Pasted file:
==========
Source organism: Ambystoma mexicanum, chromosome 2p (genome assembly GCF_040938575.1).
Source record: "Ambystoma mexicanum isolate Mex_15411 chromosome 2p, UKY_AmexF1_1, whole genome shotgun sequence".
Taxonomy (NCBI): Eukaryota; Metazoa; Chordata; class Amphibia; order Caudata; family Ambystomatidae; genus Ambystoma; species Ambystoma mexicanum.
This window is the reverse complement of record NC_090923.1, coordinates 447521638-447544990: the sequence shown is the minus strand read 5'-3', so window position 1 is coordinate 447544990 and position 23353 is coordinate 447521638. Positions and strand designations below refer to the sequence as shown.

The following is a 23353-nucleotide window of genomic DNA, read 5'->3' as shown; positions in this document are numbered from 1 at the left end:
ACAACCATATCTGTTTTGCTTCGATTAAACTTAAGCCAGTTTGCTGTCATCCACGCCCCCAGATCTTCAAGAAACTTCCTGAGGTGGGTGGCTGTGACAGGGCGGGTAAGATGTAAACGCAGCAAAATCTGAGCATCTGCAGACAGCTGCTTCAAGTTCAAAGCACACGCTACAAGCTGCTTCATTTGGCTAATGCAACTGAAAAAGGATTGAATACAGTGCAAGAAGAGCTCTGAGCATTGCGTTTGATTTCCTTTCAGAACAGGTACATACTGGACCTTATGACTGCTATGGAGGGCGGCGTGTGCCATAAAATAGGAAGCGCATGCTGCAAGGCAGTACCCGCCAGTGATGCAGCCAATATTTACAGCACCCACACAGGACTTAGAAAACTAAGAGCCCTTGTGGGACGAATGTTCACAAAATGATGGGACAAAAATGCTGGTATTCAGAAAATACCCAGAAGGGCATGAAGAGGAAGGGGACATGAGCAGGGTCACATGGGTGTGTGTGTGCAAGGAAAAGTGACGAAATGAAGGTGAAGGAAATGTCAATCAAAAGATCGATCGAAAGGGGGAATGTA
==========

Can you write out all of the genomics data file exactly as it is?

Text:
Source organism: Ambystoma mexicanum, chromosome 2p (genome assembly GCF_040938575.1).
Source record: "Ambystoma mexicanum isolate Mex_15411 chromosome 2p, UKY_AmexF1_1, whole genome shotgun sequence".
Taxonomy (NCBI): Eukaryota; Metazoa; Chordata; class Amphibia; order Caudata; family Ambystomatidae; genus Ambystoma; species Ambystoma mexicanum.
This window is the reverse complement of record NC_090923.1, coordinates 447521638-447544990: the sequence shown is the minus strand read 5'-3', so window position 1 is coordinate 447544990 and position 23353 is coordinate 447521638. Positions and strand designations below refer to the sequence as shown.

The following is a 23353-nucleotide window of genomic DNA, read 5'->3' as shown; positions in this document are numbered from 1 at the left end:
ACAACCATATCTGTTTTGCTTCGATTAAACTTAAGCCAGTTTGCTGTCATCCACGCCCCCAGATCTTCAAGAAACTTCCTGAGGTGGGTGGCTGTGACAGGGCGGGTAAGATGTAAACGCAGCAAAATCTGAGCATCTGCAGACAGCTGCTTCAAGTTCAAAGCACACGCTACAAGCTGCTTCATTTGGCTAATGCAACTGAAAAAGGATTGAATACAGTGCAAGAAGAGCTCTGAGCATTGCGTTTGATTTCCTTTCAGAACAGGTACATACTGGACCTTATGACTGCTATGGAGGGCGGCGTGTGCCATAAAATAGGAAGCGCATGCTGCAAGGCAGTACCCGCCAGTGATGCAGCCAATATTTACAGCACCCACACAGGACTTAGAAAACTAAGAGCCCTTGTGGGACGAATGTTCACAAAATGATGGGACAAAAATGCTGGTATTCAGAAAATACCCAGAAGGGCATGAAGAGGAAGGGGACATGAGCAGGGTCACATGGGTGTGTGTGTGCAAGGAAAAGTGACGAAATGAAGGTGAAGGAAATGTCAATCAAAAGATCGATCGAAAGGGGGAATGTA